From KBM, Inc.
Priorities – the Right ones, in the proper order
Another day, and another non-stop report on an oil spill in the Gulf of Mexico. A terrible tragedy, without doubt. Yet, it seems to me that everyone’s missing something.
At a very different time in my life, I worked in the oil field. Oh, it wasn’t 5,000 feet over the ocean bottom. It was in states like Oklahoma, Texas, Kansas, Louisiana, and various other places in these United States.
It was hard work; very hard. It was also dirty, and at times, dangerous. When I started out, I was a Roustabout. A Roustabout is a person who works at the Producer’s discretion. If they want you to climb the derrick and stand up there all day in cold or hot weather, you do it. If it’s 120 degrees, you do it. If it’s snowing or sleeting, or raining cats and dogs, you do it. And you always do it without complaining. The key to advancement when you are a Roustabout, is to accept every assignment so quickly that you’re almost on the job before your boss gets it out of his mouth. Believe me; they notice. And, my experience was that they appreciate it and move you up the chain because they know they can count on you to do whatever is necessary, without having to look over your shoulder to make sure it gets done. Later, when I was in management, I looked for those special guys.
I remember all of this very well. But, there is another memory more cogent than that; the day three men died on the drilling location I was working on. I remember their faces as though it happened one minute ago. But, I never knew anything more than their faces. It’s one of the saddest things I can admit.
As I sit here in my office today with a storm raging outside, I’m thinking of some people who were cut from that same pattern. They were on an oil derrick in the Gulf of Mexico about two months ago when an explosion took place. About a dozen of them never made it off the platform alive. In fact, we have no evidence of some of the bodies. I don’t know anything about them. I know about the CEO of BP. I know the relative amount of oil that has gushed into the Gulf, and that there are lots of birds and other critters dead or dying. But, I don’t know anything about the men who lost their lives in the explosion. Really! Nothing!
I also don’t know anything about the wives, parents, children, brothers and sisters, uncles, aunts, grandparents, or anyone else who is grieving perpetually since that awful day. To me, that’s the greatest tragedy in all this. While we ought to care about the amount of oil lost, the environmental impact, and the number of fish and birds lost, our most important cost is in humanity. As a Christian, I wonder if the workers were Christians. I also wonder what plans they left behind. Yes, the greatest tragedy is the loss of lives, and the emptiness of those left behind; little boys and girls without Daddy. Old men and women without their sons. And, young women without the one person in all the world they planned to grow old with. Not possible now.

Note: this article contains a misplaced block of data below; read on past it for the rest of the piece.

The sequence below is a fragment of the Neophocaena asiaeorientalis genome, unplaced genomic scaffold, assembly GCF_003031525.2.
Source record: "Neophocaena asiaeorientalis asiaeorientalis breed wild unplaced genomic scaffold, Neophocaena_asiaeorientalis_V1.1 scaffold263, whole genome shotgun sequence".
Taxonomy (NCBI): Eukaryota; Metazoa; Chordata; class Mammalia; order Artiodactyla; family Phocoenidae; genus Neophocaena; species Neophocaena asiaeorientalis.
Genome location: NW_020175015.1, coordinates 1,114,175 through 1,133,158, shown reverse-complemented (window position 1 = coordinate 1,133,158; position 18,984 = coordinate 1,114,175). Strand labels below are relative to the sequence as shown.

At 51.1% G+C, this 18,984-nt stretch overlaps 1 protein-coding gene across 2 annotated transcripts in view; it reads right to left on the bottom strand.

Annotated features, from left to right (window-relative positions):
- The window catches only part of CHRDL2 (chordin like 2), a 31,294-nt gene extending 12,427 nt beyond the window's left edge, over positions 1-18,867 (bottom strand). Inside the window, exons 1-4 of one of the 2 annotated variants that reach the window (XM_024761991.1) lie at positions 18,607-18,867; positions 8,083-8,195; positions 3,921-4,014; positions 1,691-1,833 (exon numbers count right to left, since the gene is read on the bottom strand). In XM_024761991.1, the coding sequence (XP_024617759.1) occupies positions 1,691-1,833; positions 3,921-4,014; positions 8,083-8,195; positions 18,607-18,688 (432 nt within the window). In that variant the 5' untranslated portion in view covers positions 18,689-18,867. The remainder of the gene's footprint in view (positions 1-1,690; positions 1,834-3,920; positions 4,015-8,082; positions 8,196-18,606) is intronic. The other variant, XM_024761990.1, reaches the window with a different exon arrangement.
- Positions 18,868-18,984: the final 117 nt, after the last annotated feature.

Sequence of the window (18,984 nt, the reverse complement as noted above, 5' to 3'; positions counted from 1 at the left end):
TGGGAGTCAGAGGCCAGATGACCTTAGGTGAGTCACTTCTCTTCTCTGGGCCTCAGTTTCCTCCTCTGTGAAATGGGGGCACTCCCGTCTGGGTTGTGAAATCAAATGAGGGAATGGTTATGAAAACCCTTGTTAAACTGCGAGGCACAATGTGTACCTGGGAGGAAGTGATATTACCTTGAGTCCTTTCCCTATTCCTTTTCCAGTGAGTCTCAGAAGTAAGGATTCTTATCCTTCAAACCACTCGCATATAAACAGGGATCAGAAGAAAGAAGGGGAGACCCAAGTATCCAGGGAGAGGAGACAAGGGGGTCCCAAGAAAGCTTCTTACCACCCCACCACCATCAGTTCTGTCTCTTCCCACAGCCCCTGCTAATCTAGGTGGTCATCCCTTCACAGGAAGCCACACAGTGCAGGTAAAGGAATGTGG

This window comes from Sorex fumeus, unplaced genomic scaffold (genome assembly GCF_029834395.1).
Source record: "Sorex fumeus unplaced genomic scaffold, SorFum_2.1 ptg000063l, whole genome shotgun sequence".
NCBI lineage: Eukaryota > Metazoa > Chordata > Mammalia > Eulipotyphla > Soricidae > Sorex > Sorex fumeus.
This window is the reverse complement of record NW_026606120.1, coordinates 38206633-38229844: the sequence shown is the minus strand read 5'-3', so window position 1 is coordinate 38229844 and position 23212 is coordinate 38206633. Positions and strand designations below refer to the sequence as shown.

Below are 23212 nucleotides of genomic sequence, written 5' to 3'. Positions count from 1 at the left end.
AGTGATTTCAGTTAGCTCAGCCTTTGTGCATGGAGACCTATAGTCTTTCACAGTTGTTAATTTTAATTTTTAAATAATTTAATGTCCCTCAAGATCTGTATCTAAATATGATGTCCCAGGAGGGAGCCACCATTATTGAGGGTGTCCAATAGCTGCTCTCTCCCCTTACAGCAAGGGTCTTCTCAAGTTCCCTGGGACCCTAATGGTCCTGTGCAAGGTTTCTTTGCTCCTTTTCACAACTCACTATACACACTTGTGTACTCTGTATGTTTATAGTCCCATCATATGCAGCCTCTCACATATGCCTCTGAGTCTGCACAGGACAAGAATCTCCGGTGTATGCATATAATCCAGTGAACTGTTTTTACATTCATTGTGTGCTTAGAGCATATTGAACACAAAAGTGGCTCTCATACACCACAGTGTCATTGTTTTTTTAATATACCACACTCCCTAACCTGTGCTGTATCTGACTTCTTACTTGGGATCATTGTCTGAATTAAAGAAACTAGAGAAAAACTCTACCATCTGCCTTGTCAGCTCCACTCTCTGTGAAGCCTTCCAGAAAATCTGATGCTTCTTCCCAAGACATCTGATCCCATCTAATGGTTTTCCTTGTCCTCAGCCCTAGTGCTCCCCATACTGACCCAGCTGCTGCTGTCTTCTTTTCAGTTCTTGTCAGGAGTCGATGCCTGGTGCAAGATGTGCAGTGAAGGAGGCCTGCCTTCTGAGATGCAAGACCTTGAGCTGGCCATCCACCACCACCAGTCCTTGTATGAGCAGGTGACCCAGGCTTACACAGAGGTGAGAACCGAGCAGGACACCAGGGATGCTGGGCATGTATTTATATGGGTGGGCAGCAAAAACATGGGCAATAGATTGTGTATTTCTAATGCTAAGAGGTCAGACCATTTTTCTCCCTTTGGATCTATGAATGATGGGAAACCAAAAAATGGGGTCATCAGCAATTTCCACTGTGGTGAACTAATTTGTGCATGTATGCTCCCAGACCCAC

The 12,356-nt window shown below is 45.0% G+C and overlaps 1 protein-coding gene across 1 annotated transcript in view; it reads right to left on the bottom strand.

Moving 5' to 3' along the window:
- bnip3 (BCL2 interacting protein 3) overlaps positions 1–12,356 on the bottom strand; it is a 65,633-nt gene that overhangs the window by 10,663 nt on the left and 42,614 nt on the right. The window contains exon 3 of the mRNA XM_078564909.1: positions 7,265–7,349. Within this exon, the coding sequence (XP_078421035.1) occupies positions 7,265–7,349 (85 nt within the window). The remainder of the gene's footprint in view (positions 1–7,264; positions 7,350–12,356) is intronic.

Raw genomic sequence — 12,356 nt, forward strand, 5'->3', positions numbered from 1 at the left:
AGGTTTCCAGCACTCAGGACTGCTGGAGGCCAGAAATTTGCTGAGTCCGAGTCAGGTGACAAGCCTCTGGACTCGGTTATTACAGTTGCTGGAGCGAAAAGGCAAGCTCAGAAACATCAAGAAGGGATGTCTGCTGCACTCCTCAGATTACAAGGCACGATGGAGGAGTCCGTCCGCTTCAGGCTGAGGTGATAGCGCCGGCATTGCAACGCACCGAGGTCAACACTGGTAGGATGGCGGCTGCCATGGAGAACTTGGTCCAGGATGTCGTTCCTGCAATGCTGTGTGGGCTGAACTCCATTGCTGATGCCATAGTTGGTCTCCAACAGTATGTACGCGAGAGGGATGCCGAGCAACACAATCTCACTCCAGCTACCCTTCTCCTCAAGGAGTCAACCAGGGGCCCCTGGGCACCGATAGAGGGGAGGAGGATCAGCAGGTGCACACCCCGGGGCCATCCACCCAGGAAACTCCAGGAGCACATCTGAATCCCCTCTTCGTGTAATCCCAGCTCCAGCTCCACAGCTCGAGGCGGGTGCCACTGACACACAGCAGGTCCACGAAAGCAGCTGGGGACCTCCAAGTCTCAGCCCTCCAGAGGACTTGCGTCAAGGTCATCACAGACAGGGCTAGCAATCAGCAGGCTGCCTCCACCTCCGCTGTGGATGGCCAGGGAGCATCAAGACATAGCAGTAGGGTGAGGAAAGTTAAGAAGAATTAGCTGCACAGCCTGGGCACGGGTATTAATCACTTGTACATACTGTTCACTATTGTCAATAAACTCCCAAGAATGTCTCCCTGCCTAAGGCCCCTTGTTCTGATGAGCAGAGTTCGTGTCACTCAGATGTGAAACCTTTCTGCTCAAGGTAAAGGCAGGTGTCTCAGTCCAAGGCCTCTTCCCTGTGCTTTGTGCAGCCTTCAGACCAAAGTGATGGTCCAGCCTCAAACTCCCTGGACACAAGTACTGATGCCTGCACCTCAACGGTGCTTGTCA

But, what about you and me? There are people around us who are just like the men who died on that oil derrick. We go about our “everyday” without even a thought about them. We ask how they’re doing without really wanting to know – it’s just conversation, a greeting that means no more than “good morning.” We say “How ya doin’?” almost automatically. I think it’s safe to say that some of them are going through the darkness of the valley of the shadow of death, and I wonder if they feel free to share their troubles with us. Our tendency is to open up to the ones that we know care about us. Are they opening up to you, or me? Have I given them reason to believe that I’d like to know when they need a friend? A better question; have I given them reason to believe that I don’t want to know?
It’s a kind of joke around here. Our son, Jon knows every truck driver. He knows every worker that comes in this building more than once. They just seem to know that he is interested, that he cares – about them. He does – and it shows. It’s a good lesson for me, to be sure. At this writing, he’s 800 miles away, doing my job, and I’m in facility doing his job. And, I’m taking time with everyone who comes into this facility – caring on purpose.
Take a minute and think. The people that have been given to your circle of influence need to know that you notice them, because you care about them. As for me, I’ve committed to being interested on purpose. Because the fact is, nothing in my life is more important than the people around me.
Caring on purpose? Now, that’s a wisdom strategy!